INSOMNIA is a common problem, thought to affect around one in every three Brits, with older people particularly prone to it.
Here is everything you need to know about it, including the best tips to beat insomnia and get a good night’s kip.
Getty – Contributor Insomnia is a common problem which can make it hard to sleep at night – leading to tiredness, irritability and other problems
What is insomnia? What are the symptoms?
Insomnia is defined by the NHS as “difficulty getting to sleep or staying asleep for long enough to feel refreshed the next morning.”
The symptoms of insomnia include difficulty dozing off, lying awake for a long time at night, waking up several times every night and not feeling refreshed when you get up.
In spite of their tiredness, sufferers may also find it hard to nap in the day, and may struggle to concentrate or become more irritable than usual due to their lack of sleep.
For some people, occasional bouts of insomnia will come and go, while others could have it for months or even years at a time.
In May 2018 it emerged that ITV anchorman Tom Bradby had been suffering from a chronic bout of insomnia, forcing him to miss his flagship news show.
A source close to the newsman told The Mail on Sunday: “Tom has been off dealing with insomnia. It looks like he will be off for a further three weeks as it would be silly for him to return before he has recovered properly.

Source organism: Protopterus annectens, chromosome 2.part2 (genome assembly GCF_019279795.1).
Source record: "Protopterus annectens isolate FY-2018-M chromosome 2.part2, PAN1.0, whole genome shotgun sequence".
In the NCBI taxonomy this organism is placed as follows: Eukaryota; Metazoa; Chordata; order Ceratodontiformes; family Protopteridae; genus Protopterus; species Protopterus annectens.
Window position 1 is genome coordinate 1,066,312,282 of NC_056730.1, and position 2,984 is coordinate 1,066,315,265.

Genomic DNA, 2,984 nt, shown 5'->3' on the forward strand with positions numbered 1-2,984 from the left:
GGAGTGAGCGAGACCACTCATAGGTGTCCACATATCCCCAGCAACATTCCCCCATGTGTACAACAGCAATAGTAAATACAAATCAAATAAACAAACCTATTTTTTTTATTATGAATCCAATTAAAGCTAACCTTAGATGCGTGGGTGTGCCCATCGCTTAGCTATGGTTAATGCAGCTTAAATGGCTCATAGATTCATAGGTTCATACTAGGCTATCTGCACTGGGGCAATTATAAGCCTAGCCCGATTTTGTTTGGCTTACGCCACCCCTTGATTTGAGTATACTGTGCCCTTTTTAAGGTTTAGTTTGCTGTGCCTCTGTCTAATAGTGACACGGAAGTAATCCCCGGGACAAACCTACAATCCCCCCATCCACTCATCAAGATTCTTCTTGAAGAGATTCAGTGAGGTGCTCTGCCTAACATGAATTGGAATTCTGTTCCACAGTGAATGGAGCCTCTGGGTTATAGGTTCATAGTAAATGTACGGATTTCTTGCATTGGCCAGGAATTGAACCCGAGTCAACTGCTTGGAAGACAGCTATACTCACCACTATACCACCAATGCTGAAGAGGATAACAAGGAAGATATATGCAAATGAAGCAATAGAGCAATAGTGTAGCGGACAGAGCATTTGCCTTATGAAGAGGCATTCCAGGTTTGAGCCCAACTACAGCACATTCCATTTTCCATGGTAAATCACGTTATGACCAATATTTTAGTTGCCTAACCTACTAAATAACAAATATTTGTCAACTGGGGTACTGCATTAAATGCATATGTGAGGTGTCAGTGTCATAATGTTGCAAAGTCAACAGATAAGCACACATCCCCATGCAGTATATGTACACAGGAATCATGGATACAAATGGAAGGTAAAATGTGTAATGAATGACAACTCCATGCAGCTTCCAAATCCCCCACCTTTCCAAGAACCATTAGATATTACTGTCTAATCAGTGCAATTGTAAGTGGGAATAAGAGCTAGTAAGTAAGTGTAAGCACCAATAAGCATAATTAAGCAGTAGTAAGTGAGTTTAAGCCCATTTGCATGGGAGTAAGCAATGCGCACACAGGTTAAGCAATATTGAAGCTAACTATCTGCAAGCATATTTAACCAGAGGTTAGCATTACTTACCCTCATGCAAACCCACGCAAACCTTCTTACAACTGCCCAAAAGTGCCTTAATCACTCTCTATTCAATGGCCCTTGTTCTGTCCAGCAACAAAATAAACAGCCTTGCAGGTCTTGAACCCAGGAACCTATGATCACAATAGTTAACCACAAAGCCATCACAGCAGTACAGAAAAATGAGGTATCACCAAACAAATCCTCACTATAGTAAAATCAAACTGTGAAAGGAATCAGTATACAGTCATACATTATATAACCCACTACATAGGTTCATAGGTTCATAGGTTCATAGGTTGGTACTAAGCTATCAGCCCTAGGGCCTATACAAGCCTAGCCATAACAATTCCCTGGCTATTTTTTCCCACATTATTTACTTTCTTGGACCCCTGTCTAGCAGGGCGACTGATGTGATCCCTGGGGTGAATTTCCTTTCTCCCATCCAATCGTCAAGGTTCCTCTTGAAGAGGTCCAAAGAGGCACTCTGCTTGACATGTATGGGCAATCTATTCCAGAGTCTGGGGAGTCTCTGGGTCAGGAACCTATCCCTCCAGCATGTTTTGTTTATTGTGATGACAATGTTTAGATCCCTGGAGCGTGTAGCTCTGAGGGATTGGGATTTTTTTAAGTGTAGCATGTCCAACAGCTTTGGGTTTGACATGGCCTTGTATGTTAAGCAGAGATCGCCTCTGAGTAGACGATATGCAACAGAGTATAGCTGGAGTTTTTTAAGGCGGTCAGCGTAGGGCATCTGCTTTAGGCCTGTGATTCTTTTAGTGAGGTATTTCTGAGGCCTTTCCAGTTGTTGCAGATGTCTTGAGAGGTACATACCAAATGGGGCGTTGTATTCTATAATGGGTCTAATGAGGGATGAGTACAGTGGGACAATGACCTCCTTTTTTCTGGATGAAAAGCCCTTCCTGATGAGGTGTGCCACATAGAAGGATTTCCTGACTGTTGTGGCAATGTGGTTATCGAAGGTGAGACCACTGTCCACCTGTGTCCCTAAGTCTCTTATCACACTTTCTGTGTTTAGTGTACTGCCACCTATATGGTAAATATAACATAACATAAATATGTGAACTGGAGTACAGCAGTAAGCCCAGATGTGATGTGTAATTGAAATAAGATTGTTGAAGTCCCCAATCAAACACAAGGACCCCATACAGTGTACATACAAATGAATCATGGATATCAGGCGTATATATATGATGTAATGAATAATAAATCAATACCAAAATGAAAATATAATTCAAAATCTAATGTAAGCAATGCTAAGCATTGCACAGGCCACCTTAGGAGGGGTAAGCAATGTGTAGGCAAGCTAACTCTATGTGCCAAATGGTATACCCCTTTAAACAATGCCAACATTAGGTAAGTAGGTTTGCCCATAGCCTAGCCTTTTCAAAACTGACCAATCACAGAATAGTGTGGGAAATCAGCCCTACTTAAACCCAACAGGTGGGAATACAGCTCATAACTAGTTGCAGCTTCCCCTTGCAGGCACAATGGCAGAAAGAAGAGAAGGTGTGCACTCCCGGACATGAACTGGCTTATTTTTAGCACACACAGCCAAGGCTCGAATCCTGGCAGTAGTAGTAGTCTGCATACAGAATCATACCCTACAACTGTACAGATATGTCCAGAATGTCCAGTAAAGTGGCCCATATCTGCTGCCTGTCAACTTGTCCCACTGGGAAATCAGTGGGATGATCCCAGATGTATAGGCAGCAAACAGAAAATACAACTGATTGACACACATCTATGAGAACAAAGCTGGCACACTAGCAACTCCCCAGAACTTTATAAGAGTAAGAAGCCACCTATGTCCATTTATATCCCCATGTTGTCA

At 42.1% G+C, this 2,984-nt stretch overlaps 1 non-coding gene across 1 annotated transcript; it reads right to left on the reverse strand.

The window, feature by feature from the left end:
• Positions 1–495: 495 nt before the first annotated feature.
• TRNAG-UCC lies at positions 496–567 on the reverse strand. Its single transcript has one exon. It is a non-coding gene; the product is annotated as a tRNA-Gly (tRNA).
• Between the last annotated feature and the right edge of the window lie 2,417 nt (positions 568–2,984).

“He is resting and having some time to recuperate but is looking forward to getting back to work as soon as he is ready.”
What causes insomnia?
It is not always clear what causes insomnia, but stress and anxiety are common triggers.
A poor sleep environment, like an uncomfortable bed or a noisy bedroom, could also be a cause.
Otherwise, lifestyle factors like jet lag, shift work or boozing before bed can stop you getting a good night’s sleep.
And, for others, physical and mental health conditions are behind their lack of sleep.
Alamy Looking at your phone right before going to bed can make it hard to switch off and get a good night’s sleep
What sleep aids are there to beat insomnia?
The NHS advises that insomniacs could try the following to help get a good night’s sleep:
Set regular times for going to bed and waking up Relax before bed time – try taking a warm bath or listening to calming music Use thick curtains or blinds, an eye mask and earplugs to stop you being woken up by light and noise Avoid caffeine, nicotine, alcohol, heavy meals and exercise for a few hours before going to bed Don’t watch TV or use phones, tablets or computers shortly before going to bed Avoid napping during the day Write a list of your worries, and any ideas about how to solve them, before going to bed to help you forget about them until the morning
Persistent sufferers may find that over-the-counter sleeping pills can help, but these aren’t without their drawbacks.
Sometimes, these pills can cause unpleasant side effects, and using them fails to address the issues – it just deals with the symptoms.
You should see your GP if you’re finding it difficult to get to sleep or stay asleep and it’s affecting your daily life.
They may suggest keeping a sleep diary and will check your medical history for a cause if the above measures don’t help to ease your insomnia.